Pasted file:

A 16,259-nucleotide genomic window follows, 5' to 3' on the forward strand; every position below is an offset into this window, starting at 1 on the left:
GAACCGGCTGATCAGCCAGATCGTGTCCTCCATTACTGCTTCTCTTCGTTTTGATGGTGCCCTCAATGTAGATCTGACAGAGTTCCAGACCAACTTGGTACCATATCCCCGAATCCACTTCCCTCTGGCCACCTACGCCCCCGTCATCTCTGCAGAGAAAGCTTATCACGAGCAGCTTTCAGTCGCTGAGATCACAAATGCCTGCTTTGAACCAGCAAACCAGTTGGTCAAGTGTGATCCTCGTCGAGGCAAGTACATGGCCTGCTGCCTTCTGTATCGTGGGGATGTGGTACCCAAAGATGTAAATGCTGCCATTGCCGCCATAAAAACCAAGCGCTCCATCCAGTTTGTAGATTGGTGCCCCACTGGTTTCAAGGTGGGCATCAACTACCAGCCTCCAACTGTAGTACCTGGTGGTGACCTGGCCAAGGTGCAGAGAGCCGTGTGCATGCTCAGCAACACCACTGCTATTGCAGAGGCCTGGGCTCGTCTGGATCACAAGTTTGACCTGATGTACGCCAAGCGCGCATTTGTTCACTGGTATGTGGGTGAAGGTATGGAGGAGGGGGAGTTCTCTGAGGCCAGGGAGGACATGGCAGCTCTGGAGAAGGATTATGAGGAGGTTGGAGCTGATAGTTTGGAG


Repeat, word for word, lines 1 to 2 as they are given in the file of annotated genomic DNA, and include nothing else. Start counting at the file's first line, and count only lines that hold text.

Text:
A 16,259-nucleotide genomic window follows, 5' to 3' on the forward strand; every position below is an offset into this window, starting at 1 on the left:
GAACCGGCTGATCAGCCAGATCGTGTCCTCCATTACTGCTTCTCTTCGTTTTGATGGTGCCCTCAATGTAGATCTGACAGAGTTCCAGACCAACTTGGTACCATATCCCCGAATCCACTTCCCTCTGGCCACCTACGCCCCCGTCATCTCTGCAGAGAAAGCTTATCACGAGCAGCTTTCAGTCGCTGAGATCACAAATGCCTGCTTTGAACCAGCAAACCAGTTGGTCAAGTGTGATCCTCGTCGAGGCAAGTACATGGCCTGCTGCCTTCTGTATCGTGGGGATGTGGTACCCAAAGATGTAAATGCTGCCATTGCCGCCATAAAAACCAAGCGCTCCATCCAGTTTGTAGATTGGTGCCCCACTGGTTTCAAGGTGGGCATCAACTACCAGCCTCCAACTGTAGTACCTGGTGGTGACCTGGCCAAGGTGCAGAGAGCCGTGTGCATGCTCAGCAACACCACTGCTATTGCAGAGGCCTGGGCTCGTCTGGATCACAAGTTTGACCTGATGTACGCCAAGCGCGCATTTGTTCACTGGTATGTGGGTGAAGGTATGGAGGAGGGGGAGTTCTCTGAGGCCAGGGAGGACATGGCAGCTCTGGAGAAGGATTATGAGGAGGTTGGAGCTGATAGTTTGGAG